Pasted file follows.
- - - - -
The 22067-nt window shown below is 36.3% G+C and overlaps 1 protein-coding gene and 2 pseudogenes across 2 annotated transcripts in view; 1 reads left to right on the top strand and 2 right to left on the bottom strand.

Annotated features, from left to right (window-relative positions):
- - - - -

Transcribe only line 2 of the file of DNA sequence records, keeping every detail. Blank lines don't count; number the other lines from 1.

Annotated features, from left to right (window-relative positions):